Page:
So how far would you go for a really, really good paper parcel full of fish & chips?
I was raised on fish and chips, and oysters that I watched being shucked by my dad just before being dipped in batter and deep-fried; and whitebait that I would scoop out in big handfuls from a sterilised kerosene tin; and crayfish (I was the one breaking off and eating their legs, as I stacked them for my dad, just seconds after they had emerged from a boiling copper). I just took it all for granted back in those good old Best Cafe days.
But fish&chips sort of fell out of favour when the Americans came to town to convince us that fried fish was bad for us and that fried chicken, mc burgers and pizzas were the all new healthy and ‘cool’ diet for a take-away treat and so, since the eighties we have sort of sold out our heritage. And with the declining popularity came, to my mind, declining standards in good old style fish and chips. It has become much harder to buy some fish and chips and, hand on heart, say that the fish was fresh, the batter crispy and golden and those chips were just yummy.
But when I happened upon the Akaroa Fish& Chip shop a couple of years ago, my taste buds were transported back forty years. This was true old school fish&chips. Located right on the Akaroa harbour-front, the fish were almost jumping out of the water straight onto the table. And this guy knew how to make a very, very good batter that did what it was supposed to do: crisped up quickly and encased the fish to protect it while cooking in super hot oil and result in it coming out of the pan as just ‘melt in the mouth’ delicious seafood.
So, in answer to the opening question “how far would I go for a really really good feed of fish and chips?” The answer is 900 kilometres round trip as it turned out. We got the craving again this week for a feed of fish and chips and so set off for Akaroa. Actually it’s a good thousand k’s when you take in a bit of running around. Throw in a bit of accommodation and, to many people, that would possibly seem an excessively expensive meal. But look at this parcel; I can just see your mouth-watering.
And knowing what you would say about a 900km return journey for fish and chips, I began to think of all the places I might want to go in the world and what I might like to experience. I roughly calculated how many tens of thousands of dollars it might cost me to buy a souvenir T Shirt at Niagara Falls, to take a photo of the Colosseum in Rome and to watch the changing of the guard at Buckingham Palace. Where, amongst all these experiences, would I put eating that parcel of fish and chips, washed down with a beer from the local Four Square and looking out onto that view? To be honest I would put it well up there and no contest for best value for money, even with 900kms driving. Then just to show that I can think on my feet, we actually had two meals there, so that really halved the cost on a per meal basis. By the way, that was an excellent sausage as well, no doubt hand-made by the little butcher shop around the corner.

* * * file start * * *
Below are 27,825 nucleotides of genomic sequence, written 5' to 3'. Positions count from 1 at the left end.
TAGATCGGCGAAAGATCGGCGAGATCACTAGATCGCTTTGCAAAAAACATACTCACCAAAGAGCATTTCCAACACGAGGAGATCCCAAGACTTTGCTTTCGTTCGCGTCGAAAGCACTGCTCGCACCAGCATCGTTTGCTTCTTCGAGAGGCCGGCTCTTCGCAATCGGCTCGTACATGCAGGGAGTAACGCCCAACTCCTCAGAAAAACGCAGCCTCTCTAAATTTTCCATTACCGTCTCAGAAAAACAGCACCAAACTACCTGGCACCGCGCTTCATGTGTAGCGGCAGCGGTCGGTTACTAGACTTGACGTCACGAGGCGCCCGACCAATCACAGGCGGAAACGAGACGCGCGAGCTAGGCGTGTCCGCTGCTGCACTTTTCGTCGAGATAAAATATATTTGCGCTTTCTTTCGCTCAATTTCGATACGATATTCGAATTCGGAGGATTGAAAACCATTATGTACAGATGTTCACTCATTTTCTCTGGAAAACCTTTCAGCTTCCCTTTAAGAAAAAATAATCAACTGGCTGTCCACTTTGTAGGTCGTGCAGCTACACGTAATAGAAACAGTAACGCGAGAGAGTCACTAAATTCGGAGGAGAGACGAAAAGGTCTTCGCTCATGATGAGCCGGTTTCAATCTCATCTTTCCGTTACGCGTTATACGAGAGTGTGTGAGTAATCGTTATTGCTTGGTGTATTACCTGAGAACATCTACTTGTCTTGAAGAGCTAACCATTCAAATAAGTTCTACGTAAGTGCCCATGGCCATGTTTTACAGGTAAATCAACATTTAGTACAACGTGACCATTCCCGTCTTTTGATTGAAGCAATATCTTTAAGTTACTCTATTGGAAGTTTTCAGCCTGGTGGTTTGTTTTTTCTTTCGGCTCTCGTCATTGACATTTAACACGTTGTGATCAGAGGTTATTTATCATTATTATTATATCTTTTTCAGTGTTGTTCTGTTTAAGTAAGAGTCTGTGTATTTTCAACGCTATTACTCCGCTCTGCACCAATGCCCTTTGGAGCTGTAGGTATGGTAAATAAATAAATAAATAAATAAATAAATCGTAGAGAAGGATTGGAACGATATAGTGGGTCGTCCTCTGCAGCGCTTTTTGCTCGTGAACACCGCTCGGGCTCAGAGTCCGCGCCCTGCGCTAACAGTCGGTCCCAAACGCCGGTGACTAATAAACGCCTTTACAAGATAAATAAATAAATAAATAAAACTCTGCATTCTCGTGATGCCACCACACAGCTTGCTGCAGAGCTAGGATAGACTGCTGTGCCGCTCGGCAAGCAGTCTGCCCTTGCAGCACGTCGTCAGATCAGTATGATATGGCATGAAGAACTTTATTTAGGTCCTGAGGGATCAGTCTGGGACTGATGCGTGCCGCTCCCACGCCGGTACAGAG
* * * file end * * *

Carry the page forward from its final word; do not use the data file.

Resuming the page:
As I pondered all this, while the water lapped in harmony with my thoughts, and as I noted saw the very modest sprinkling of tourists around me I began to muse: if the goal of Tourism New Zealand is to encourage overseas visitors to travel beyond the gateway cities to experience the essential New Zealand, then why, oh why, do they not use the Akaroa fish and chip shop as a poster icon for a NZ Tourism campaign? Why do we not share this very special experience with the world and attract hundreds of thousands of overseas visitors to this little secret place of ours? Then I thought, nah f*ck them, let’s keep this one to ourselves.
FOOTNOTE: Joy to my heart. After three decades of being out of the family, the Best Cafe in Lower Stuart Street has come back to the family through Jessica Marks, the daughter of my cousin, and her partner Brent. The traditional old school fish, oysters and chips has returned. Prepared and cooked the way fish and chips are supposed to be. The old family batter recipe. I did happen to be up at Akaroa recently so went back to try out their fish and chips again and, with complete absence of bias, I am delighted to announce that the Best Cafe of Dunedin once again is the best fish and chip shop in the land.